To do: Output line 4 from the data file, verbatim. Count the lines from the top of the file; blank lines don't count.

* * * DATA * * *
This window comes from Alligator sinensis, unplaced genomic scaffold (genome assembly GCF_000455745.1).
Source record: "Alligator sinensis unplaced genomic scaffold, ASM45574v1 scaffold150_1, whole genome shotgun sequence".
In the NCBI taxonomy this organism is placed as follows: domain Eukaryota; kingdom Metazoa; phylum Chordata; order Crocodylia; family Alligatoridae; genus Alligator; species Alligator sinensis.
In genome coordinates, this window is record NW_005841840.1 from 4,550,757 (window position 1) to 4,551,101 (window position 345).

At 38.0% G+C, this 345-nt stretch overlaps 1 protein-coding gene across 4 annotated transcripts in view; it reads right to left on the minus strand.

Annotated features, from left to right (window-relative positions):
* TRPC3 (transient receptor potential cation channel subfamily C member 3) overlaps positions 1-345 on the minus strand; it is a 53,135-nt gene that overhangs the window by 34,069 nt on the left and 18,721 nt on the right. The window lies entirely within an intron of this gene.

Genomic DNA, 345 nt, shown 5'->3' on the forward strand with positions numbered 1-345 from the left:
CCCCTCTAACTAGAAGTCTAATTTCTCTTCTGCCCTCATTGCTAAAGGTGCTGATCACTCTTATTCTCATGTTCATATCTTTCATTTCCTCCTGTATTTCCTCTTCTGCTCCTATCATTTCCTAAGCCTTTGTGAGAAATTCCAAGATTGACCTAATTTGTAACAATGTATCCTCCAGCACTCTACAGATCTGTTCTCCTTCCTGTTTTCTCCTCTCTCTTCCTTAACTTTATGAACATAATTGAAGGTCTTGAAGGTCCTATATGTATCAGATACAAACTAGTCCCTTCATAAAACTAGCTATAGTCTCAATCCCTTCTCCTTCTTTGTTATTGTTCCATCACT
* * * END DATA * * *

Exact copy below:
In genome coordinates, this window is record NW_005841840.1 from 4,550,757 (window position 1) to 4,551,101 (window position 345).